Donovan Mitchell and Mike Conley paced the top-seeded Utah Jazz to a 121-111 win over the Memphis Grizzlies, holding off a second-half surge from the underdogs. Mitchell scored 29 points and Conley had 27 points, six rebounds and eight assists for Utah as they took a 2-1 series lead. 

Norman Powell's 29 points led the Portland Trail Blazers past the Denver Nuggets 115-95 to level their series at 2-2. 

 

Nuggets' shooters nowhere to be found

The Nuggets had a rough shooting night all the way around in their loss to Portland. Denver made only 32 of 94 shots from the field (34 per cent), including just 13 of 44 (29.5 per cent) from three-point range, and Nikola Jokic led the scoring with just 16 points on seven of 18 shooting. 

 

Morant spins it in

Ja Morant put on a show in a losing effort for the Memphis Grizzlies, scoring 28 points to give him 101 in the series. Morant is the fourth player in NBA history to score at least 100 points over his first three playoff appearances and the first since Kareem Abdul-Jabbar in 1970. Wilt Chamberlain and George Mikan are the other two.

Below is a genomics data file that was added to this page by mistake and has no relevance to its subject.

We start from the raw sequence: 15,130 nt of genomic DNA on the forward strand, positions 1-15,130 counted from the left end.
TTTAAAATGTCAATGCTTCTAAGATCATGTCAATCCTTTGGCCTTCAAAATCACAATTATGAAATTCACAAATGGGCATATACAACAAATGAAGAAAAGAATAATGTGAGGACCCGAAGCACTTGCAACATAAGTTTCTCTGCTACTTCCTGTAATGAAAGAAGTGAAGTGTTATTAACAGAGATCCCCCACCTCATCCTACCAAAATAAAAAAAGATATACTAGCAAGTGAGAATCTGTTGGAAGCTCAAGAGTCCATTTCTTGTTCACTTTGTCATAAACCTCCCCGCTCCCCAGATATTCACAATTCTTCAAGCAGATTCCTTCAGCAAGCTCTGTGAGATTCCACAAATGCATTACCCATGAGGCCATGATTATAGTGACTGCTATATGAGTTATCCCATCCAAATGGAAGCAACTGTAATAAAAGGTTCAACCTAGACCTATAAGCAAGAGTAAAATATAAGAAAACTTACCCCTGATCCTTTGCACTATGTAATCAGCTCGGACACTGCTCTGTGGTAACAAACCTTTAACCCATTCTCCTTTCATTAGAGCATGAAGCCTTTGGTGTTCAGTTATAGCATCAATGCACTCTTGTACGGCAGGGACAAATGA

Saturday's results

Milwaukee Bucks 120-103 Miami Heat
Portland Trail Blazers 115-95 Denver Nuggets
Philadelphia 76ers 132-103 Washington Wizards
Utah Jazz 121-111 Memphis Grizzlies

 

Suns at Lakers

The Los Angeles Lakers look for a commanding 3-1 lead in their series against the Phoenix Suns after winning the last two games. 

Giannis Antetokounmpo knows the Milwaukee Bucks can beat the teams a variety of ways, and they had to take the hard road Saturday. 

The Miami Heat held the Bucks' top two scorers without a field goal in the first quarter of Game 4, but Milwaukee pushed through that early adversity and prevailed 120-103 to sweep the first-round NBA playoff series.